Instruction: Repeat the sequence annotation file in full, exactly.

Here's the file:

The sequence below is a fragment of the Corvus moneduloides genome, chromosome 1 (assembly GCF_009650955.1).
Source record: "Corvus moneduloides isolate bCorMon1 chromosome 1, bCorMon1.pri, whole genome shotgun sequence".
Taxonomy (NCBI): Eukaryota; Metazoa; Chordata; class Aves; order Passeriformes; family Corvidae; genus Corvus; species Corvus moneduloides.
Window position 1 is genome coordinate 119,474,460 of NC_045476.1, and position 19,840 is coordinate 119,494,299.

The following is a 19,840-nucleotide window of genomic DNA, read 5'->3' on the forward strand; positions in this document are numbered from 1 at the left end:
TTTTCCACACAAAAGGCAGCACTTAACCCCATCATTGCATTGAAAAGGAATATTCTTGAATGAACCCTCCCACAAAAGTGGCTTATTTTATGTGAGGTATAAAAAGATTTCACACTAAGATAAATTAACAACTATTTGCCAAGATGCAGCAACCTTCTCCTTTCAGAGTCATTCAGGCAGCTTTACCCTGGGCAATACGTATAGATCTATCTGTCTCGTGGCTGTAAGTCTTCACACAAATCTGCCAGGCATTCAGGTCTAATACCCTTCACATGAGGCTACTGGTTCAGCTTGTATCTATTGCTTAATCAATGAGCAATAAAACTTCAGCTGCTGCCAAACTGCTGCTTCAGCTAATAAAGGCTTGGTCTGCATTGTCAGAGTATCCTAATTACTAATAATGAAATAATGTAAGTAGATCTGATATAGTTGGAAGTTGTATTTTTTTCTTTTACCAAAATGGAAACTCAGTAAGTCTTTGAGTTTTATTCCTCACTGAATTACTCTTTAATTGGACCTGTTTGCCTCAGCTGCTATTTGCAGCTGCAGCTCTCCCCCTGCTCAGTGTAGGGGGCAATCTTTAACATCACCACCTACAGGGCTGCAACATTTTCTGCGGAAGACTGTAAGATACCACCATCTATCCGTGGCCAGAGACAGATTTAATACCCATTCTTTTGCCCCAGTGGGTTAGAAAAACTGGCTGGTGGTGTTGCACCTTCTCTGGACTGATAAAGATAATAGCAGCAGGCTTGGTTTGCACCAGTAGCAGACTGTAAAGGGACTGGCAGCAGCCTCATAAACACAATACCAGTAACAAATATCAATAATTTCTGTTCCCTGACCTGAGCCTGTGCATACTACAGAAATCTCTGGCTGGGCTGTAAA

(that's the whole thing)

The sequence below is a fragment of the Corvus moneduloides genome, chromosome 1 (assembly GCF_009650955.1).
Source record: "Corvus moneduloides isolate bCorMon1 chromosome 1, bCorMon1.pri, whole genome shotgun sequence".
Taxonomy (NCBI): Eukaryota; Metazoa; Chordata; class Aves; order Passeriformes; family Corvidae; genus Corvus; species Corvus moneduloides.
Window position 1 is genome coordinate 119,474,460 of NC_045476.1, and position 19,840 is coordinate 119,494,299.

The following is a 19,840-nucleotide window of genomic DNA, read 5'->3' on the forward strand; positions in this document are numbered from 1 at the left end:
TTTTCCACACAAAAGGCAGCACTTAACCCCATCATTGCATTGAAAAGGAATATTCTTGAATGAACCCTCCCACAAAAGTGGCTTATTTTATGTGAGGTATAAAAAGATTTCACACTAAGATAAATTAACAACTATTTGCCAAGATGCAGCAACCTTCTCCTTTCAGAGTCATTCAGGCAGCTTTACCCTGGGCAATACGTATAGATCTATCTGTCTCGTGGCTGTAAGTCTTCACACAAATCTGCCAGGCATTCAGGTCTAATACCCTTCACATGAGGCTACTGGTTCAGCTTGTATCTATTGCTTAATCAATGAGCAATAAAACTTCAGCTGCTGCCAAACTGCTGCTTCAGCTAATAAAGGCTTGGTCTGCATTGTCAGAGTATCCTAATTACTAATAATGAAATAATGTAAGTAGATCTGATATAGTTGGAAGTTGTATTTTTTTCTTTTACCAAAATGGAAACTCAGTAAGTCTTTGAGTTTTATTCCTCACTGAATTACTCTTTAATTGGACCTGTTTGCCTCAGCTGCTATTTGCAGCTGCAGCTCTCCCCCTGCTCAGTGTAGGGGGCAATCTTTAACATCACCACCTACAGGGCTGCAACATTTTCTGCGGAAGACTGTAAGATACCACCATCTATCCGTGGCCAGAGACAGATTTAATACCCATTCTTTTGCCCCAGTGGGTTAGAAAAACTGGCTGGTGGTGTTGCACCTTCTCTGGACTGATAAAGATAATAGCAGCAGGCTTGGTTTGCACCAGTAGCAGACTGTAAAGGGACTGGCAGCAGCCTCATAAACACAATACCAGTAACAAATATCAATAATTTCTGTTCCCTGACCTGAGCCTGTGCATACTACAGAAATCTCTGGCTGGGCTGTAAA